03/31/2010 19:48:37truefalsefalse607false1.1falsefalsefalsedefault_0.swf12Slide1Welcome to Unit 9! 1Welcome to Unit 9! Professor Starcher 720540falsefalse14slide1.swfSlide2Business Organizations 1Business Organizations Every business corporation is governed by a board of directors. A director occupies a position of responsibility unlike that of other corporate personnel. Directors normally serve for terms of one year. Officers and executive employees are hired by the board of directors. At a minimum, most corporations have a president, one or more vice presidents, a secretary, and a treasurer. Directors and officers are deemed to be fiduciaries of the corporation and its shareholders is one of trust and confidence.
Chapters: 26, 27 720540falsefalse14slide2.swfSlide3Discussion 1Discussion Grand Metropolitan PLC (Grand Met) planned to make a tender offer as part of an attempted takeover of the Pillsbury Co. Grand Met hired Robert Falbo, an independent contractor, to complete electrical work as part of security renovations to its offices to prevent leaks of information concerning the planned tender offer. Falbo was given a master key to access the executive offices. When an executive secretary told Falbo that a takeover was brewing, he used his key to access the offices and eavesdropped on conversations; in this way, he learned that Pillsbury was the target. Falbo bought thousands of shares of Pillsbury stock for less than $40 per share. Within two months, Grand Met made an offer for all outstanding Pillsbury stock at $60.00 per share and ultimately paid up to $66 per share. Falbo made a profit of more than $165,000. The Securities and Exchange Commission (SEC) filed a suit in a federal district court against Falbo and others for alleged violations of, among other things, SEC Rule 10b-5. [SEC v Falbo, 14 F.Supp.2d 508 (S.D.N.Y. 1998)]
Under what theory might Falbo be liable? Do the circumstances of this case meet all of the requirements for liability under that theory? Explain. P 572Remember to justify your answer using information from your reading an be sure to:1. Examine the SEC Rule 10b-5.2. Discuss whether or not Falbo was liable under the misappropriation theory. p 575 720540falsefalse14slide3.swfSlide4Assignment 1Assignment Dale Emerson served as the chief financial officer for Reliant Electric Company, a distributor of electricity serving portions of Montana and North Dakota. Reliant was in the final stages of planning a takeover of Dakota Gasworks, Inc. a natural gas distributor that operated solely within North Dakota. Emerson went on a weekend fishing trip with his uncle, Ernest Wallace. Emerson mentioned to Wallace that he had been putting in a lot of extra hours at the office planning a takeover of Dakota Gasworks. On returning from the fishing t rip, Wallace met with a broker from Chambers Investments and purchased $20,000 of Reliant stock. Three weeks later, Reliant made a tender offer to Dakota Gasworks stockholders and purchased 57% of Dakota Gasworks stock. Over the next two weeks, the price of Reliant stock rose 72%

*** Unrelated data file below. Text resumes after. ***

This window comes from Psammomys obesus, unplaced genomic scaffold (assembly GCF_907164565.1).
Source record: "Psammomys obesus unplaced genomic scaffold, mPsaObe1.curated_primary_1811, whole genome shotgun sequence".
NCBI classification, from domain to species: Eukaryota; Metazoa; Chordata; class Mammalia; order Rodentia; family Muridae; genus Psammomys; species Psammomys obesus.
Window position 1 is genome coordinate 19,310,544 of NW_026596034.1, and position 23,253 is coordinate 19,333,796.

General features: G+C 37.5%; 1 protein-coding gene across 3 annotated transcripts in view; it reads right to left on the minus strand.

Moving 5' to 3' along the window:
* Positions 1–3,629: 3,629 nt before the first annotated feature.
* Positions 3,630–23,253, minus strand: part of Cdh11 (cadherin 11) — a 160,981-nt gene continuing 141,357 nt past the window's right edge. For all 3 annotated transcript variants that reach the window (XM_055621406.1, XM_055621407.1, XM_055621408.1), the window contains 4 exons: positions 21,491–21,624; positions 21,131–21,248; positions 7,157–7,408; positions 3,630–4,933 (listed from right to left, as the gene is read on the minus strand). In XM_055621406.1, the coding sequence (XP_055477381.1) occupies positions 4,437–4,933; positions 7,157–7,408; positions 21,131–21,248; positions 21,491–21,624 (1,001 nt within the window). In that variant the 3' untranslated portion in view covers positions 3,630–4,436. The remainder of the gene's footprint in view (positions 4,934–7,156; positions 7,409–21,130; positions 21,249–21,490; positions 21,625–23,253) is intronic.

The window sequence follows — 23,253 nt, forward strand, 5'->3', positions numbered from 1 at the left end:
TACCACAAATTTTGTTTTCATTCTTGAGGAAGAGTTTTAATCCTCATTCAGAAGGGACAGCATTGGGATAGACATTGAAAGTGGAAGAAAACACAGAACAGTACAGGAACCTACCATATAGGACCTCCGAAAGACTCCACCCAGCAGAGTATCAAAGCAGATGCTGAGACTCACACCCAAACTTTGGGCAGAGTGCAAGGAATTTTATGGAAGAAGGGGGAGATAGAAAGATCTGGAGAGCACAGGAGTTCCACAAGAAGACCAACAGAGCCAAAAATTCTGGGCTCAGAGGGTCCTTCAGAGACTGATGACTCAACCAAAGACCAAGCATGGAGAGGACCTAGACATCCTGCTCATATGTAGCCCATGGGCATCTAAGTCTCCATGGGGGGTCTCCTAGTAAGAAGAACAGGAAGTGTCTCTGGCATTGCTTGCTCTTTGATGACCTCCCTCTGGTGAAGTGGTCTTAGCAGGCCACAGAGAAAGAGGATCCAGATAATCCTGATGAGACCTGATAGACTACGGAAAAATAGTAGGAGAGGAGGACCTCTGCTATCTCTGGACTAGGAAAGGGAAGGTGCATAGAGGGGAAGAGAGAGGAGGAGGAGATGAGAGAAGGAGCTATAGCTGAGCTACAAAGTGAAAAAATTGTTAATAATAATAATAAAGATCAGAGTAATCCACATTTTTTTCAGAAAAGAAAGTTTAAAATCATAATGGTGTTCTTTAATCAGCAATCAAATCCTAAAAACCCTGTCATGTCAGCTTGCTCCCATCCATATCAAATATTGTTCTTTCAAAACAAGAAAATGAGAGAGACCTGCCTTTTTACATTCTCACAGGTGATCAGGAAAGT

before leveling out. Wallace then so ld his Reliant stock for a gross profit of $14,400. Using the information presented in our reading material, answer the following questions:
1. Would registration with the SEC be required for Dakota Gasworks securities? Why or why not?
2. Did Emerson violate Section 10(b) of the Securities Exchange Act of 1934 and SEC Rule 10b-5? Pg 572
Why or why not?
3. What theory or theories might a court use to hold Wallace liable for insider trading?
4. Under the Sarbanes-Oxley Act of 2002, who would be required to certify the accuracy of financial
statements filed with the SEC?
In responding to the questions be sure to:
Analyze the rules that determine when issuing corporations must file a registration
statement with the Securities Exchange Commission.
Discuss the SEC rule 10b-5 and whether or not it applies to the above case. P 572
Discuss insider trading, tipping, and misappropriation. P 575
Examine the Sarbanes Oxley Act of 2002. p 579 720540falsefalse14slide4.swfSlide5Case analysis 1Case analysis Langley Brothers, Inc., a corporation incorporated and doing business in Kansas, decides to sell no par
common stock worth $1 million to the public. The stock will be sold only within the state of Kansas.
Joseph Langley, the chairman of the board, says the offering need not be registered with the Securities
and Exchange Commission. His brother, Harry, disagrees. Who is right? Explain. In responding to the question be sure to:
Discuss the exempt securities pursuant to the Securities and Exchange Act.
Determine whether or not Langley Brothers would be subject to registration requirements. 720540falsefalse14slide5.swfSlide6The End! 1The End! 720540falsefalse14slide6.swf